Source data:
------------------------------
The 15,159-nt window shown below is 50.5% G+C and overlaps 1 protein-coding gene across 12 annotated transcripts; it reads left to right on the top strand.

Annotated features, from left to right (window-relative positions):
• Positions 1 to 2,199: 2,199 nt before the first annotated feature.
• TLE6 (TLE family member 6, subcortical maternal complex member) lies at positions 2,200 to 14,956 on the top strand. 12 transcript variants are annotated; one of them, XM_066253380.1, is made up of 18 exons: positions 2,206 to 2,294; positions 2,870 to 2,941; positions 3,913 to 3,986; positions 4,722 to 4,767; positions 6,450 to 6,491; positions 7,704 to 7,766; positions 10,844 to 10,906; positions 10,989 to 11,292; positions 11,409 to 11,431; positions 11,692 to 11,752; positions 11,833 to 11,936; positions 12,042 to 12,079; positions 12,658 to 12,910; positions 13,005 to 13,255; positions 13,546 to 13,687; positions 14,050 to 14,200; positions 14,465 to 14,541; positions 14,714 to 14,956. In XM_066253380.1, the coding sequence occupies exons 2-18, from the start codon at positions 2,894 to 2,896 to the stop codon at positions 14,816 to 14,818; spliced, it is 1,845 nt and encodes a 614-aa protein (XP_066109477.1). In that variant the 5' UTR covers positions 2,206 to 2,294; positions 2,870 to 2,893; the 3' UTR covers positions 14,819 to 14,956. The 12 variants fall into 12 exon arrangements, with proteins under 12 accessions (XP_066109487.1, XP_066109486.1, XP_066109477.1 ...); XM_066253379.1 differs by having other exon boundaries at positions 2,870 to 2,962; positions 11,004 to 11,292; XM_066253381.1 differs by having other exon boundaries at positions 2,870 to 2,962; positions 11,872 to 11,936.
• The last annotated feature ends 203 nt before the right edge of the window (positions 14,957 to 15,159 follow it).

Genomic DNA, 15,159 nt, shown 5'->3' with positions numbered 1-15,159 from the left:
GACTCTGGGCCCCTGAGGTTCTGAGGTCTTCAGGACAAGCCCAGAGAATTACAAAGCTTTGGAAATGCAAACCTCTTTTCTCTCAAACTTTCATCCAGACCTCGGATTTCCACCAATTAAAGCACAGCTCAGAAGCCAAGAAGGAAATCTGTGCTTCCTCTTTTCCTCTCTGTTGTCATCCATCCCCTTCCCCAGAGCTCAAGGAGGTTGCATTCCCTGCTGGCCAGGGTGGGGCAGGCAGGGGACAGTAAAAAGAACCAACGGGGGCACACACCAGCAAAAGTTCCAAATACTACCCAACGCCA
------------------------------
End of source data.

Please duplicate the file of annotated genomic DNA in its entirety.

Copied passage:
The 15,159-nt window shown below is 50.5% G+C and overlaps 1 protein-coding gene across 12 annotated transcripts; it reads left to right on the top strand.

Annotated features, from left to right (window-relative positions):
• Positions 1 to 2,199: 2,199 nt before the first annotated feature.
• TLE6 (TLE family member 6, subcortical maternal complex member) lies at positions 2,200 to 14,956 on the top strand. 12 transcript variants are annotated; one of them, XM_066253380.1, is made up of 18 exons: positions 2,206 to 2,294; positions 2,870 to 2,941; positions 3,913 to 3,986; positions 4,722 to 4,767; positions 6,450 to 6,491; positions 7,704 to 7,766; positions 10,844 to 10,906; positions 10,989 to 11,292; positions 11,409 to 11,431; positions 11,692 to 11,752; positions 11,833 to 11,936; positions 12,042 to 12,079; positions 12,658 to 12,910; positions 13,005 to 13,255; positions 13,546 to 13,687; positions 14,050 to 14,200; positions 14,465 to 14,541; positions 14,714 to 14,956. In XM_066253380.1, the coding sequence occupies exons 2-18, from the start codon at positions 2,894 to 2,896 to the stop codon at positions 14,816 to 14,818; spliced, it is 1,845 nt and encodes a 614-aa protein (XP_066109477.1). In that variant the 5' UTR covers positions 2,206 to 2,294; positions 2,870 to 2,893; the 3' UTR covers positions 14,819 to 14,956. The 12 variants fall into 12 exon arrangements, with proteins under 12 accessions (XP_066109487.1, XP_066109486.1, XP_066109477.1 ...); XM_066253379.1 differs by having other exon boundaries at positions 2,870 to 2,962; positions 11,004 to 11,292; XM_066253381.1 differs by having other exon boundaries at positions 2,870 to 2,962; positions 11,872 to 11,936.
• The last annotated feature ends 203 nt before the right edge of the window (positions 14,957 to 15,159 follow it).

Genomic DNA, 15,159 nt, shown 5'->3' with positions numbered 1-15,159 from the left:
GACTCTGGGCCCCTGAGGTTCTGAGGTCTTCAGGACAAGCCCAGAGAATTACAAAGCTTTGGAAATGCAAACCTCTTTTCTCTCAAACTTTCATCCAGACCTCGGATTTCCACCAATTAAAGCACAGCTCAGAAGCCAAGAAGGAAATCTGTGCTTCCTCTTTTCCTCTCTGTTGTCATCCATCCCCTTCCCCAGAGCTCAAGGAGGTTGCATTCCCTGCTGGCCAGGGTGGGGCAGGCAGGGGACAGTAAAAAGAACCAACGGGGGCACACACCAGCAAAAGTTCCAAATACTACCCAACGCCA